Please note that the cars or exhibit items shown in this database are part of our collection but may not be on display when you visit.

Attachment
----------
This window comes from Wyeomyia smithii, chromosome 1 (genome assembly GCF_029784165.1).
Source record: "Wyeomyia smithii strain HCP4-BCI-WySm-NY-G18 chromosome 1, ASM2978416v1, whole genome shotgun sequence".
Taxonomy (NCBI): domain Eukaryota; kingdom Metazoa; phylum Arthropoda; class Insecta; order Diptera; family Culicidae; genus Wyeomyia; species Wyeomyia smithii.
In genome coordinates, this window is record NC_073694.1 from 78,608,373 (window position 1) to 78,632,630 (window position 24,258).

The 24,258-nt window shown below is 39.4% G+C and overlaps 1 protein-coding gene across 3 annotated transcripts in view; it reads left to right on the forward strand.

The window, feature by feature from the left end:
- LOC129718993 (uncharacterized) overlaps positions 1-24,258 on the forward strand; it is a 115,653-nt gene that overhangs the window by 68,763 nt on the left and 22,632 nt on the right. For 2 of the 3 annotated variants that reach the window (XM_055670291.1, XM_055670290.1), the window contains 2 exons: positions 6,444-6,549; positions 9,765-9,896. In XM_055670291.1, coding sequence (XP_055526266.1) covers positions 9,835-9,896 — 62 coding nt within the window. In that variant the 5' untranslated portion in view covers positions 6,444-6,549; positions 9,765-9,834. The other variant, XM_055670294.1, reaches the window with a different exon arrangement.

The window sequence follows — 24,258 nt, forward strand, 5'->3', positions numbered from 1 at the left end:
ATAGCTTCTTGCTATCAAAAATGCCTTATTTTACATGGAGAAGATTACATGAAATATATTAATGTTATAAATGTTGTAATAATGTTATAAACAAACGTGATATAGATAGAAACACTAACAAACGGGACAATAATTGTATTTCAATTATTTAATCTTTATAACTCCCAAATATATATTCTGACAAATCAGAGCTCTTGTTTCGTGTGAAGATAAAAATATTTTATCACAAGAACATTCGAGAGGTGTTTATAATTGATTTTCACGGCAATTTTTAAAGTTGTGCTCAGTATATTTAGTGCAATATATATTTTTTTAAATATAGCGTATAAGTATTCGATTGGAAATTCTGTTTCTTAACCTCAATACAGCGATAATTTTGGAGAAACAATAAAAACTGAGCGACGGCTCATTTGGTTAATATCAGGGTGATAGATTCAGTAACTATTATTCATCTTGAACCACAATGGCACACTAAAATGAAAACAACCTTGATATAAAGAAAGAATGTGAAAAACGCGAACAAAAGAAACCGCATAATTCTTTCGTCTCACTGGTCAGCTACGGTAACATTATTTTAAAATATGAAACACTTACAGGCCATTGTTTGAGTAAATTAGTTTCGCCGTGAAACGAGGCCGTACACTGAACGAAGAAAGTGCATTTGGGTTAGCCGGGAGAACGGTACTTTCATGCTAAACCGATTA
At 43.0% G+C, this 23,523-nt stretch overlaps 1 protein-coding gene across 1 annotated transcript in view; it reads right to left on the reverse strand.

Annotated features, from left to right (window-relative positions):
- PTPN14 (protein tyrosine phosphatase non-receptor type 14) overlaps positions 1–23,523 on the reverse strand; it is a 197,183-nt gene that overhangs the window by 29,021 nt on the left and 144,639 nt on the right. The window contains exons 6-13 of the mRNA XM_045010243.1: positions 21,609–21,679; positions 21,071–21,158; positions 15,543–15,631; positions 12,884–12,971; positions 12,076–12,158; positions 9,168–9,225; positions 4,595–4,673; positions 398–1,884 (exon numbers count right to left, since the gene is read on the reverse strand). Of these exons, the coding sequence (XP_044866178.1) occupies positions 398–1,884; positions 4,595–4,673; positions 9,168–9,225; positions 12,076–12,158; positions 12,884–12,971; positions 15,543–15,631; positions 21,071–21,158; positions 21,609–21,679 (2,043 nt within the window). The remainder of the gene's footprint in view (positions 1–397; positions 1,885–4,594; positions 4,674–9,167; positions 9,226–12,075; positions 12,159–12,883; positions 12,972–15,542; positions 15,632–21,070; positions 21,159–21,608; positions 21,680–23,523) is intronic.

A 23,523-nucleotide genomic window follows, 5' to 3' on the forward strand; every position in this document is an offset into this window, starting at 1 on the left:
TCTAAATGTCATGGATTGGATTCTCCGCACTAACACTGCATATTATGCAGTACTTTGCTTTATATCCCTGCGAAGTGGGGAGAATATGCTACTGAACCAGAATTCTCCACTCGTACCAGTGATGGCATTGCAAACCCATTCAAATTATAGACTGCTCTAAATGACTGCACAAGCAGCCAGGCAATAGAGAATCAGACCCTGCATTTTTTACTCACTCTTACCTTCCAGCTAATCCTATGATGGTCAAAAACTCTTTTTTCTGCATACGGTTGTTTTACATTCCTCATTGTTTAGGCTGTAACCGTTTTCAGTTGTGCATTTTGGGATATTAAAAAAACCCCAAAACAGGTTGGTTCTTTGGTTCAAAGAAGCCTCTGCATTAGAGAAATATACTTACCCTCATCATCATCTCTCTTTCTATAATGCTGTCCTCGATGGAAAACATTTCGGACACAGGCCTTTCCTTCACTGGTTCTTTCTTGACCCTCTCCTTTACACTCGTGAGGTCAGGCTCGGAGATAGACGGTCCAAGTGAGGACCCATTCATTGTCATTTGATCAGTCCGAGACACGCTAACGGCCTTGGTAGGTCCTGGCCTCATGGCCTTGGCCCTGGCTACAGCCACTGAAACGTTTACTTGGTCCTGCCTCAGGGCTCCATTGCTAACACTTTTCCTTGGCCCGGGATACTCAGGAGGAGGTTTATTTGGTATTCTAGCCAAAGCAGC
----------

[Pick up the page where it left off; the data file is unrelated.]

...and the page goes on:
In 1880, Heinrich Kleyer founded a bicycle business and by 1900 he moved to automobiles. During World War I, Adler built trucks, transmissions for tanks, and airplane engines. By 1928 Adler, employed 6,000 and was making 60 cars a day in addition to commercial vehicles and bicycles. They were Germany’s third largest car maker after Opel and BMW. The Trumpf was introduced at the 1932 Geneva Show, and it became the best known Adler. The car offers front wheel drive, all-round independent suspension, an all-steel body. The Trumpf Junior you see here is a smaller version of the Trumpf. Passenger car production for Adler virtually ended with WWII. While a few Juniors were made until 1941, the factory made staff cars and ambulances. When the factory was rebuilt after the war, it was used for the manufacture of typewriters and motorcycles.